Price and Sales Volume Patterns of Mobile Handsets and Technologies

Price and Sales Volume Patterns of Mobile Handsets and Technologies

Antti Riikonen (Department of Communications and Networking, Aalto University, Espoo, Finland), Timo Smura (Verto Analytics, Espoo, Finland) and Juuso Töyli (Turku School of Economics, University of Turku, Turku, Finland & Department of Communications and Networking, Aalto University, Espoo, Finland)
DOI: 10.4018/IJBDCN.2015070102
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Abstract

This article provides empirical evidence on the price and unit sales volume patterns of mobile handsets and mobile technologies, using data on the Finnish market. The prices and sales are studied on product category, product model, and product feature levels. The results show how the dynamic of prices and sales changed after the proliferation of smartphones. Otherwise, the dynamics seem to be relatively systematic supporting the use of simple assumptions in practical estimations. The median price of handset models decreases linearly, from 89% of the introduction price at peak sales in the fifth sales month to 47% in in two years. For mobile handset features, a decreasing price pattern was also identified. After a 10% market share is reached, the decrease is on average 30 Euros per 10% market share change. The prices at feature takeoff were identified to be on average at 58% of introduction price.
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1. Introduction

Understanding and analysing price and sales volume patterns of high-technology products and the dynamics between them is increasingly important as innovation related to high-technology products is taking place at a high pace on several levels, including product categories (like mobile handsets), product models (like Apple iPhone 5s), as well as product features (like WLAN). Prices of new products are important determinants of how fast they spread in the market (Horsky, 1990) and what type of sales patterns the products have during their lifecycle (Golder and Tellis, 1997). Therefore, the timing and extent of price decreases are highly important decisions for product manufacturers.

Many researchers have studied product pricing and price patterns, but most of the research is on the theoretical side. Only few publications explore empirical price patterns (e.g., Hernández-Mireles, 2010; Nair, 2007). These previous studies have shown that product prices often experience a decreasing pattern, which can be either gradual or include sudden transitions. The price pattern is a combination of several forces, including competition, consumer valuations, consumer heterogeneity, as well as the evolution of costs and market saturation over time (Hernández-Mireles, 2010). For instance, increased competition pushes product vendors to decrease their prices more notably and frequently (Álvarez et al., 2006) to increase or sustain their existing market share. The experience curve effect - including learning, technological improvements, and economies of scale (Day and Montgomery, 1983) - decreases costs of production further enabling the decreasing price pattern. Furthermore, differences in consumer valuations (because of heterogeneity) enable the use of price skimming, where the initially high prices decrease when the willingness to pay of the potential market also drops. Because of these reasons, the declining price pattern is also theoretically the preferable one from the producer viewpoint in some conditions (e.g., Bayus, 1994b).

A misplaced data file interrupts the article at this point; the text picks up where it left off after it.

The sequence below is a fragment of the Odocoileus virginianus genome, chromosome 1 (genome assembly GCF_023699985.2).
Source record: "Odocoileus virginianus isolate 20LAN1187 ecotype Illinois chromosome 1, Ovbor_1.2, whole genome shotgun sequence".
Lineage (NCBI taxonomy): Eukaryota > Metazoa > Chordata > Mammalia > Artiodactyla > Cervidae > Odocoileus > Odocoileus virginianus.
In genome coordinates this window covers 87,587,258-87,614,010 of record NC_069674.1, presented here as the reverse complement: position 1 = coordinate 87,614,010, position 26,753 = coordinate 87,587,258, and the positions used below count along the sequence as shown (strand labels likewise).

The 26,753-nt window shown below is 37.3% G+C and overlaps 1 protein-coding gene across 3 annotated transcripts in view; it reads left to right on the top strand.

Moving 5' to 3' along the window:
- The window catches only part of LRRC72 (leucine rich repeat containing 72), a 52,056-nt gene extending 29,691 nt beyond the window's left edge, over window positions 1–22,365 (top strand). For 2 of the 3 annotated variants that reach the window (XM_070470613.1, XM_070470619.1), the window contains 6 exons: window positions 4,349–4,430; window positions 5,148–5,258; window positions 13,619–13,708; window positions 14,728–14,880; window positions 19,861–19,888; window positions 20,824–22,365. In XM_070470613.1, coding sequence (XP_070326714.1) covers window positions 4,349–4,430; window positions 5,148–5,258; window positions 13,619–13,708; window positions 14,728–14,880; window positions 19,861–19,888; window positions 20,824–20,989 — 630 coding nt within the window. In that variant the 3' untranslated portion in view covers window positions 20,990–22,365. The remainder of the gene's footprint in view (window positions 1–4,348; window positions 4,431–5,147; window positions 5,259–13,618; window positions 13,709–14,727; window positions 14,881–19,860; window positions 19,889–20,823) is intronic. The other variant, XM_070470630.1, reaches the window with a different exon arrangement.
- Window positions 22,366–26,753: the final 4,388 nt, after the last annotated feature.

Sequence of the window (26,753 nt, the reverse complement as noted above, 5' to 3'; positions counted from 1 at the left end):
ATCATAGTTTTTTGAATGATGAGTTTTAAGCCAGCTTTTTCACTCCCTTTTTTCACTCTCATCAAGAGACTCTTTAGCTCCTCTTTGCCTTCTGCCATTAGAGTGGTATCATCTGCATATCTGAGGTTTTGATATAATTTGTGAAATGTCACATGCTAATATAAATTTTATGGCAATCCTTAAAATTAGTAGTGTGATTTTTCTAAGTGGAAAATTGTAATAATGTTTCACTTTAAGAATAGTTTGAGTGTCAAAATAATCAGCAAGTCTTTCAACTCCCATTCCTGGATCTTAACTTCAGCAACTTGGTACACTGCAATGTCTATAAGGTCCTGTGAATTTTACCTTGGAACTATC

From product lifecycle viewpoint, one area of interest is to identify different turning points in the lifecycle, such as the takeoff point (Golder and Tellis, 1997; Agarwal and Bayus, 2002; Tellis, Stremersch, and Yin, 2003; Peres, Muller, and Mahajan, 2010), which is the point in time when the initial period with low diffusion and sales changes to fast growth. Golder and Tellis (1997) analysed 31 product categories from the US market introduced between 1898 and 1990. For products introduced after the Second World War, they identified that takeoff takes place six years after the start of sales, at 1.7% penetration, and 63% of the introduction price. However, no generally accepted definition for the takeoff point exists. Furthermore, literatures on product variety (Lancaster, 1990) and proliferation (Bayus and Putsis, 1999), dominant design and innovation diffusion theories (Cecere, Corrocher, and Battaglia, 2014; Rogers, 2003), and the diffusion of product features (Kivi, Smura, and Töyli, 2012; Riikonen, Smura, Kivi, and Töyli, 2013) could all benefit from empirical analysis of price and sales patterns of the product models and technology components.

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